On Monday, the Indianapolis City-County Council will hold its first Full Council Meeting of the year. The meeting will begin at 7:00 PM at the City-Council building located at 200 E. Washington St.
There are twenty-five proposals on the agenda for Monday's meeting. Most of the proposals are Council Resolutions that reappoint individuals boards. There are a few Rezoning Ordinances, some Special Resolutions that recognize particular groups or individuals, and one that stands out; a Council Resolution to establish a study commission to review the status of the city's response to climate change.
The full agenda is here: https://citybase-cms-prod.s3.amazonaws.com/49d0646d924a46089819aceef67b5d30.pdf
The following Councilors introduced proposal Number One: Barth, Adamson, Potts, Boots, McCormick, Brown, and Carlino.
What is the Proposal Suggesting?
To Establish a study commission that is responsible for the following actions:
Review the status of the city's response to climate change, including the implementation of the "Thrive Indianapolis Plan."
Recommend any needed Council Proposals to advance the priorities of the Thrive Indianapolis Plan
Gather information from the environmental experts and community members to recommend additional policy changes to advance the cause of sustainability and resilience for Indianapolis
What are my thoughts on Proposal Number One?
First and foremost, I am firm is staying true to ensuring every citizen of Indianapolis has clean air, water, and soil. I am disgusted when I drive through my district, and it is littered trash. With a high level of confidence, I know if there were more concentration on litter and waste along our roadways, drains, and bridges, we would serve our waterways with a lot more dignity. I realized litter does not reflect the entirety of the intent behind the proposal, other factors such as the impact of wastewater, air emissions, and other unknown sources of pollution.
However, after talking with former Councilor Janice McHenry, I learned that there is an online tool that was launched by Indiana University's Environmental Resilience Institute that aims at helping local governments and Indiana residents understand how communities are vulnerable to climate change.
The tool is called "The Hoosier Resilience Index." and can be found here: https://hri.eri.iu.edu/. Being that we are concerned with Marion County, I selected it and found this information:
Based on the projected calculations of the Institute for the 2050s, Marion County is on track for an increase in the number of extreme heat events per year and the number of extreme precipitation events per decade.
What do we do about that?
After navigating around the site for a little bit, I stumbled across an entire Toolkit put together by the Environmental Resilience Institute. The toolkit lets you customize your search based on the findings from the Index.
As you can see, there are many options to choose from, and I picked the ones in the Public Health category.
I was immediately delivered more information than what I believe a Commission that the City-County Council is going to put together in X amount of time, ultimately I feel it is unnecessary to recreate the wheel when something so dynamic is already available.
Can we learn from this information?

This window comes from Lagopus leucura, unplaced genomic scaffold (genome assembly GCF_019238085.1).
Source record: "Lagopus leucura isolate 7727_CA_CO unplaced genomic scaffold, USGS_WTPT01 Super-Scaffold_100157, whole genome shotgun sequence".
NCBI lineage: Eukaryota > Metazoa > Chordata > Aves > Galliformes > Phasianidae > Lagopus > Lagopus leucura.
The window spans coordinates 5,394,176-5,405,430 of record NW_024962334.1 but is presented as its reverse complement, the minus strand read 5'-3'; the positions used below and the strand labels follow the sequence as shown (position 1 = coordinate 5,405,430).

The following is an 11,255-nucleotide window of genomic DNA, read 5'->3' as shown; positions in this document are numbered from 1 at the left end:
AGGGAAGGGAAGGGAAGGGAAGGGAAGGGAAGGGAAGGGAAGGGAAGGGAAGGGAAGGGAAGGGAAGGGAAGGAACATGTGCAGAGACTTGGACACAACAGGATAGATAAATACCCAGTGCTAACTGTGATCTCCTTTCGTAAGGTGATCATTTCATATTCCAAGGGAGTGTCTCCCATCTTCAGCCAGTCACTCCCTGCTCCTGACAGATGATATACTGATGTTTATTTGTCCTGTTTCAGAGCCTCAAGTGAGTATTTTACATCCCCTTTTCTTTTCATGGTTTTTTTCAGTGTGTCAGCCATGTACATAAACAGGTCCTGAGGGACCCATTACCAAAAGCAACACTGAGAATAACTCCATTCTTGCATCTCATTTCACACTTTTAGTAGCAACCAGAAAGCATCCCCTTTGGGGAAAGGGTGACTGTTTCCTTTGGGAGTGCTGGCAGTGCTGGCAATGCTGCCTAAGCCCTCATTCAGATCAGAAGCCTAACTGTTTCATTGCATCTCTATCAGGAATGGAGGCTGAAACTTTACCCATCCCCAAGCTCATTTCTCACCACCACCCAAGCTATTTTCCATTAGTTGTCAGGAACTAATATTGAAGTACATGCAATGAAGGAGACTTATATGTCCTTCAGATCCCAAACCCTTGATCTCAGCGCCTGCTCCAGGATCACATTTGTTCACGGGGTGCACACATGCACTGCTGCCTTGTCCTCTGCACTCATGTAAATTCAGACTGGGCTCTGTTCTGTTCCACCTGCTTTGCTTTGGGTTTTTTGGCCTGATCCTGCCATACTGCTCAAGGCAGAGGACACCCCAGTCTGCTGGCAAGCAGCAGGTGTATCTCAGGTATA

Most certainly! There is so much information to consume. It would be an audacity if you made a campaign promise to ensure a better climate for the Citizens of Indianapolis and did not utilize this toolset and all the information that comes with it.
Is Indianapolis already doing something?
Indianapolis has an Office of Sustainability whose objective is to build a more sustainable city. This office developed what they call the "Multi-Hazard Mitigation Plan" in 2018. This plan focuses on climate change by "preemptively identifying risks and the appropriate hazard mitigation projects that will reduce damage to a home, businesses, schools, and county infrastructure."
List of Successful Indianapolis Environmental Programs
Keep Indianapolis Beautiful, Get the Dirt News
Letter Flanner House Garden and Flanner Garden (2014)
Cultural Trail 8 Mile Walk, Ride and Share through Metropolitan Indianapolis
Rail to Trails Monon Trail to the North
Green Building Trade Policies
Walk-Able Convention and Trade Center, Only a few in the World
Indy Bus Transit move to Natural Gas and Electrical
Buses Indy Parks Garden Program, Garden to Table Program
Felege Hiywot Center Urban Garden (2004)
Purdue Extension Office Urban Garden Program
IUPUI Indianapolis Campus, Greenspace Campus Project (2013)
10 Recycling Centers in Indianapolis
IUPUI Student Council Litter Pick it Up Program
IPL changed from coal to natural gas (2014)
What am I going to do?
Democrats and Republicans can come together and celebrate, enhance, and promote existing programs, private and public, that assist in environmental awareness. The City Council can move forward with providing support and incentives through funding, policy change, and visionary policymaking without forming another "commission" that will only talk about change. Indianapolis is the living example of "climate change" through the various programs already in place and making an impact.
Unless any new information gets to me before it is time to vote, my vote is "No." I believe it is an unwise use of time and funds to create a commission for something that already exists. Additionally, Indianapolis already has an Office of Sustainability with efforts focused on climate change. It is more critical to focus our efforts and resources on the communities impacted by the influx of crime. Improving the livelihood of the African American Community in Indianapolis is worth a "Yes" Vote.